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(CNN) --

Astronomers have discovered three moons around Uranus and Neptune, the most distant planets in our solar system.

The find includes a moon discovered orbiting Uranus (the first discovery of its kind in more than 20 years) and two detected in the orbit of Neptune.

"The three newly discovered moons are the faintest ever found around these two ice giant planets using ground-based telescopes," Scott S. Sheppard, an astronomer at the Carnegie Institution for Science, said in a statement.

"Special image processing was needed to reveal such faint objects."

The revelations will be useful for missions that may be planned to more closely explore Uranus and Neptune in the future, a priority for astronomers since the icy planets were only observed in detail with Voyager 2 in the 1980s.

The three moons were announced on February 23 by the International Astronomical Union's Minor Planet Center.


NASA's Voyager 2 spacecraft captured these views of Uranus (left) and Neptune (right) during its flybys of the planets in the 1980s. NASA/JPL-Caltech/B.


Finding weak moons

The newly discovered moon of Uranus is the 28th observed orbiting the ice giant and is also probably the smallest, measuring 8 kilometers in diameter.

The moon, called S/2023 U1, takes 680 Earth days to complete one orbit around the planet.

In the future, the small satellite will be named after a Shakespeare character, in keeping with the tradition of Uranus's moons bearing literary names.

Sheppard viewed Uranus's moon in November and December while making observations using the Magellan telescopes at the Las Campanas Observatory in Chile.

He worked with Marina Brozovic and Bob Jacobson of NASA's Jet Propulsion Laboratory in Pasadena, California, to determine the moon's orbit.

Magellan's telescopes also played a key role in helping Sheppard find the brighter of the two new Neptunian moons, S/2002 N5.

The Subaru Telescope, located on Hawaii's dormant Mauna Kea volcano, helped Sheppard and his collaborators, astronomer David Tholen of the University of Hawaii, astronomer Chad Trujillo of Northern Arizona University, and planetary scientist Patryk Sofia Lykawka of Kindai University in Japan, to focus on the other extremely faint Neptunian moon, S/2021 N1.

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Both moons, bringing the total of known natural satellites of Neptune to 18, were first detected in September 2021, but required follow-up observations with different telescopes over the past few years to confirm their orbits.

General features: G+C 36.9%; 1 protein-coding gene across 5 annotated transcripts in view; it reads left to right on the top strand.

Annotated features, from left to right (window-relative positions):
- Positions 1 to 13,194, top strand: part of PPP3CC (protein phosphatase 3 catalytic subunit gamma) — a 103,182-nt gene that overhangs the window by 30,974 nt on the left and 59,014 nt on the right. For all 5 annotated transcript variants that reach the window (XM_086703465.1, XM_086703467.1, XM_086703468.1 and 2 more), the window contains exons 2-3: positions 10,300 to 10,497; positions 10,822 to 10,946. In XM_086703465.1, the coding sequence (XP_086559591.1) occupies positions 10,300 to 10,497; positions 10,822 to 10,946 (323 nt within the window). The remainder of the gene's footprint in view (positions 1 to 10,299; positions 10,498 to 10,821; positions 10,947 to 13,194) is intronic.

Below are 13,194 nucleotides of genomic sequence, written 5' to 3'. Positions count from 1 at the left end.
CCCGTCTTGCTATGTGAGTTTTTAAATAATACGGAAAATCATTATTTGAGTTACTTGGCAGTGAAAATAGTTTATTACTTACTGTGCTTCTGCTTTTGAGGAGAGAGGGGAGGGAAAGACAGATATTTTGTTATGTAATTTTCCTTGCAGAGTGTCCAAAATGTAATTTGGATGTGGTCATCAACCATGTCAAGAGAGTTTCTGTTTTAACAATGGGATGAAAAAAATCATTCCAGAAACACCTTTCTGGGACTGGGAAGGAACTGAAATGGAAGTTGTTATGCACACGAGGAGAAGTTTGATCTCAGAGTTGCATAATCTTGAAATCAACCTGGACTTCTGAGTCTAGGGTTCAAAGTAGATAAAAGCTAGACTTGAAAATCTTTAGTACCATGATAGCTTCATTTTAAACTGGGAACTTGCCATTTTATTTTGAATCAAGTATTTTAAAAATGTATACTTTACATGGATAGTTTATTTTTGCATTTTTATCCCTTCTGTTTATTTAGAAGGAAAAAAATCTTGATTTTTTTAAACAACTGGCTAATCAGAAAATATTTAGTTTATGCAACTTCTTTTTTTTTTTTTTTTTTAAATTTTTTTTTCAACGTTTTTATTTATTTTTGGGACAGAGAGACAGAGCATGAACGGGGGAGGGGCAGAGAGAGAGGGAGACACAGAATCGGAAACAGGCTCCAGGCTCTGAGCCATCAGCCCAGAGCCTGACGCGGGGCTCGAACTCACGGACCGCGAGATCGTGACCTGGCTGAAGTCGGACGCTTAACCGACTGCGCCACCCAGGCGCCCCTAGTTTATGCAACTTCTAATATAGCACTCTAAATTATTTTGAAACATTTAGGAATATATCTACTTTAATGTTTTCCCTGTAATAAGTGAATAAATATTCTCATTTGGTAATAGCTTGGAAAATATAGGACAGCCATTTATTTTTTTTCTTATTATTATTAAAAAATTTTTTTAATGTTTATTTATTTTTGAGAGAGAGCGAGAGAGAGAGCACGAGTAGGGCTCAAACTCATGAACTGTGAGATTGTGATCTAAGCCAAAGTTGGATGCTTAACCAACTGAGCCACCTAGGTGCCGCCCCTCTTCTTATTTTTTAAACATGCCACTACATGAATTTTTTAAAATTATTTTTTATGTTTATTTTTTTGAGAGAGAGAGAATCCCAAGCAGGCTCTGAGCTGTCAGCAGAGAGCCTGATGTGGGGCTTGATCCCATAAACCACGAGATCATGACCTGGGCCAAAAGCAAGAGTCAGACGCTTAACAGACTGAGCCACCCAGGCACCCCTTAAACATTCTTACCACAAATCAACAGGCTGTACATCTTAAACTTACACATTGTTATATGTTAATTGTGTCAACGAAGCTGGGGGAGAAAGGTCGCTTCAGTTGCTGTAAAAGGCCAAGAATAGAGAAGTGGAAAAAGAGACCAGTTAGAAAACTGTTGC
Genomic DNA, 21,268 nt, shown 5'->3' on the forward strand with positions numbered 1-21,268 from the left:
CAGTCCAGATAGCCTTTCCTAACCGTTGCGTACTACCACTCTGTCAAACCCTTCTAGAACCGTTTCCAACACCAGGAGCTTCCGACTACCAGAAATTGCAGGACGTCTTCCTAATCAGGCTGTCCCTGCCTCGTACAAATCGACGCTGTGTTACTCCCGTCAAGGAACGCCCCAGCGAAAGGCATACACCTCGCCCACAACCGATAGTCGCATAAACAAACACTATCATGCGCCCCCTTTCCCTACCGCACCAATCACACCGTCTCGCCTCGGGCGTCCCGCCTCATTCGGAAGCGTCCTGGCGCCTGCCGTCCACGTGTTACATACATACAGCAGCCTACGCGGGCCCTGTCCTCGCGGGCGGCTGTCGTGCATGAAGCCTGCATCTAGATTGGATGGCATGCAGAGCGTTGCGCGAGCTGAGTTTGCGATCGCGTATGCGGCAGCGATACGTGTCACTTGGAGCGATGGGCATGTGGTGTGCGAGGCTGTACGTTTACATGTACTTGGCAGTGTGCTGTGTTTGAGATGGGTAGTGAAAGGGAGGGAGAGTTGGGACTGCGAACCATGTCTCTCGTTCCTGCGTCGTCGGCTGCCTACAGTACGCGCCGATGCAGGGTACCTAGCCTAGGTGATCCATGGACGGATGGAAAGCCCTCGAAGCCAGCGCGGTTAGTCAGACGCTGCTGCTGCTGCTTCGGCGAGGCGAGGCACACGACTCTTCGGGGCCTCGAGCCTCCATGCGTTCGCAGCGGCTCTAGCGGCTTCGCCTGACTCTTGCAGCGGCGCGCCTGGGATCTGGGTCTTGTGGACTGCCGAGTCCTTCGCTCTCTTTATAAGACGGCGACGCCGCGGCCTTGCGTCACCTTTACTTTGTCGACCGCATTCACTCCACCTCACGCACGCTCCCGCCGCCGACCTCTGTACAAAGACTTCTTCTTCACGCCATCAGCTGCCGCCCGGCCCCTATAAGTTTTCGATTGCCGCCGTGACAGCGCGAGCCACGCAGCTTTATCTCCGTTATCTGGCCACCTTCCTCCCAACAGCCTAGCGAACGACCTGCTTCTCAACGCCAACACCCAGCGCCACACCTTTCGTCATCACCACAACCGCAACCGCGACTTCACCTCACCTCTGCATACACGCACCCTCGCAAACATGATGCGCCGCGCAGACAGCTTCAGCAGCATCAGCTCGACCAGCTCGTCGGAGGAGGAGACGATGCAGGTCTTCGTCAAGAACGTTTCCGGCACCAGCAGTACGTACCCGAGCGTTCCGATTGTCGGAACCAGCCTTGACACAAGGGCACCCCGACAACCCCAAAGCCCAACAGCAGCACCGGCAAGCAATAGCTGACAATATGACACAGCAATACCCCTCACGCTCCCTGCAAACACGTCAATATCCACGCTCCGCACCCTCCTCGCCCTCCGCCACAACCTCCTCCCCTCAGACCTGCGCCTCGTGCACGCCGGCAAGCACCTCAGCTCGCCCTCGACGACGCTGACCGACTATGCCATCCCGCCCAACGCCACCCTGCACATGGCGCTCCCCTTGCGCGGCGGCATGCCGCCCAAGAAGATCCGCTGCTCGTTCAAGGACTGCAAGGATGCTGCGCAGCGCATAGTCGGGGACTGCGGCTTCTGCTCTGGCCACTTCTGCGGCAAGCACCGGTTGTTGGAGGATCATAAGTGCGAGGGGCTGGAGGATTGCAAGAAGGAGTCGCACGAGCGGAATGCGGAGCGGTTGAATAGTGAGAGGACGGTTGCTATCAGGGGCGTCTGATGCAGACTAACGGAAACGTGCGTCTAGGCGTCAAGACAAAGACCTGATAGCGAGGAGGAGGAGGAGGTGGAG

"Once S/2002 N5's orbit around Neptune was determined using observations from 2021, 2022 and 2023, it was traced back to an object that was detected near Neptune in 2003 but was lost before it could be confirmed. orbiting the planet," Sheppard said.

The bright moon S/2002 N5 is 23 kilometers in diameter and takes almost nine years to complete one orbit of Neptune, while the faint S/2021 N1 is about 14 kilometers in diameter and has a long orbit of about 27 years.

Both will eventually receive new names that reference the Nereid sea goddesses of Greek mythology.

Neptune was named after the Roman god of the sea, so the planet's moons are named after nymphs and minor sea gods.

Finding the three moons required dozens of short, five-minute exposures over the course of three or four hours on different nights.

This discovery image shows the new moon of Uranus S/2023 U1 using the Magellan Telescope on November 4, 2023. Uranus (top left) is just outside the field of view.

Scott Sheppard/Carnegie Science

"Because moons move in just a few minutes relative to background stars and galaxies, long single exposures are not ideal for capturing deep images of moving objects," Sheppard explained.

"By overlaying these multiple exposures, stars and galaxies appear with trails behind them, and moving objects similar to the host planet will be seen as point sources, bringing the moons out from behind the background noise in the images."

A chaotic solar system

By studying the distant angular orbits of the moons, Sheppard hypothesized that the satellites were drawn into orbit around Uranus and Neptune due to the gravitational influence of the giant planets shortly after their formation.

The outer moons orbiting all of our solar system's giant planets (Jupiter, Saturn, Uranus, and Neptune) share similar configurations.

"Even Uranus, which is tilted on its side, has a lunar population similar to other giant planets orbiting our Sun," Sheppard said.

"And Neptune, which likely captured the distant Kuiper Belt object Triton, an ice-rich body larger than Pluto, an event that could have disrupted its lunar system, has outer moons that appear similar to their neighbors."

It is possible that some of the moons around the giant planets are fragments of once larger moons that collided with asteroids or comets and broke up.

Understanding how giant planets captured their moons helps astronomers reconstruct the chaotic early days of our solar system.

NeptuneSolar systemUranus